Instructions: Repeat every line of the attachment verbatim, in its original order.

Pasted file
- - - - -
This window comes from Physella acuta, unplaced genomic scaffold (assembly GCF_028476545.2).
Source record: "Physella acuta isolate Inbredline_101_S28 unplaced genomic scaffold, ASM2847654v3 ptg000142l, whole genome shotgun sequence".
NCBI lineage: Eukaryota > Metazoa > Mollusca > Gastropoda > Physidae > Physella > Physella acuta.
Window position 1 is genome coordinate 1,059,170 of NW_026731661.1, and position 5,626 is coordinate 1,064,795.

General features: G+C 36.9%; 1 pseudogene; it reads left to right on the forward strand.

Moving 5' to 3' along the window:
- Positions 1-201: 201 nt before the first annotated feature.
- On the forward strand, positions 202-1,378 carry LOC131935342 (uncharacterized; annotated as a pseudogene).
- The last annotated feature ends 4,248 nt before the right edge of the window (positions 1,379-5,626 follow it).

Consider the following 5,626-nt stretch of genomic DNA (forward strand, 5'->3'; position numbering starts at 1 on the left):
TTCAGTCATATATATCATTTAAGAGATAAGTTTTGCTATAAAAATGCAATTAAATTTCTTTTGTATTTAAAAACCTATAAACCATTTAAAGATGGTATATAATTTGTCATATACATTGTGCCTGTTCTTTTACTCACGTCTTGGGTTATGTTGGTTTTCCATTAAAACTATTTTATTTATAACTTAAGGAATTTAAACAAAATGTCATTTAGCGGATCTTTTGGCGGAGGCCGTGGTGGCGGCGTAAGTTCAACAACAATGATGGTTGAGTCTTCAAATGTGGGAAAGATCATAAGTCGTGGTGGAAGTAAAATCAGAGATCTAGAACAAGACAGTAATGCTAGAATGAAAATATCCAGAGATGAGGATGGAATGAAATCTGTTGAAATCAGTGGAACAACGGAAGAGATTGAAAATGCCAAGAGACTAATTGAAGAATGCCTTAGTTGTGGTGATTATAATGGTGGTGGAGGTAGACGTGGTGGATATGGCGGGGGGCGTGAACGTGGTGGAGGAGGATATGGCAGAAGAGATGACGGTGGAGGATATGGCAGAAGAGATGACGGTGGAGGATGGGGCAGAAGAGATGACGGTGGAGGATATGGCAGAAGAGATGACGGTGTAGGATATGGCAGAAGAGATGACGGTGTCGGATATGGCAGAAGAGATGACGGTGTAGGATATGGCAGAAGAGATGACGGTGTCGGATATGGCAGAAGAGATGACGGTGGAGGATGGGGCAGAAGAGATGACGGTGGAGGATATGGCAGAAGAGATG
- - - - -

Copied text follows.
This window comes from Physella acuta, unplaced genomic scaffold (assembly GCF_028476545.2).
Source record: "Physella acuta isolate Inbredline_101_S28 unplaced genomic scaffold, ASM2847654v3 ptg000142l, whole genome shotgun sequence".
NCBI lineage: Eukaryota > Metazoa > Mollusca > Gastropoda > Physidae > Physella > Physella acuta.
Window position 1 is genome coordinate 1,059,170 of NW_026731661.1, and position 5,626 is coordinate 1,064,795.

General features: G+C 36.9%; 1 pseudogene; it reads left to right on the forward strand.

Moving 5' to 3' along the window:
- Positions 1-201: 201 nt before the first annotated feature.
- On the forward strand, positions 202-1,378 carry LOC131935342 (uncharacterized; annotated as a pseudogene).
- The last annotated feature ends 4,248 nt before the right edge of the window (positions 1,379-5,626 follow it).

Consider the following 5,626-nt stretch of genomic DNA (forward strand, 5'->3'; position numbering starts at 1 on the left):
TTCAGTCATATATATCATTTAAGAGATAAGTTTTGCTATAAAAATGCAATTAAATTTCTTTTGTATTTAAAAACCTATAAACCATTTAAAGATGGTATATAATTTGTCATATACATTGTGCCTGTTCTTTTACTCACGTCTTGGGTTATGTTGGTTTTCCATTAAAACTATTTTATTTATAACTTAAGGAATTTAAACAAAATGTCATTTAGCGGATCTTTTGGCGGAGGCCGTGGTGGCGGCGTAAGTTCAACAACAATGATGGTTGAGTCTTCAAATGTGGGAAAGATCATAAGTCGTGGTGGAAGTAAAATCAGAGATCTAGAACAAGACAGTAATGCTAGAATGAAAATATCCAGAGATGAGGATGGAATGAAATCTGTTGAAATCAGTGGAACAACGGAAGAGATTGAAAATGCCAAGAGACTAATTGAAGAATGCCTTAGTTGTGGTGATTATAATGGTGGTGGAGGTAGACGTGGTGGATATGGCGGGGGGCGTGAACGTGGTGGAGGAGGATATGGCAGAAGAGATGACGGTGGAGGATATGGCAGAAGAGATGACGGTGGAGGATGGGGCAGAAGAGATGACGGTGGAGGATATGGCAGAAGAGATGACGGTGTAGGATATGGCAGAAGAGATGACGGTGTCGGATATGGCAGAAGAGATGACGGTGTAGGATATGGCAGAAGAGATGACGGTGTCGGATATGGCAGAAGAGATGACGGTGGAGGATGGGGCAGAAGAGATGACGGTGGAGGATATGGCAGAAGAGATG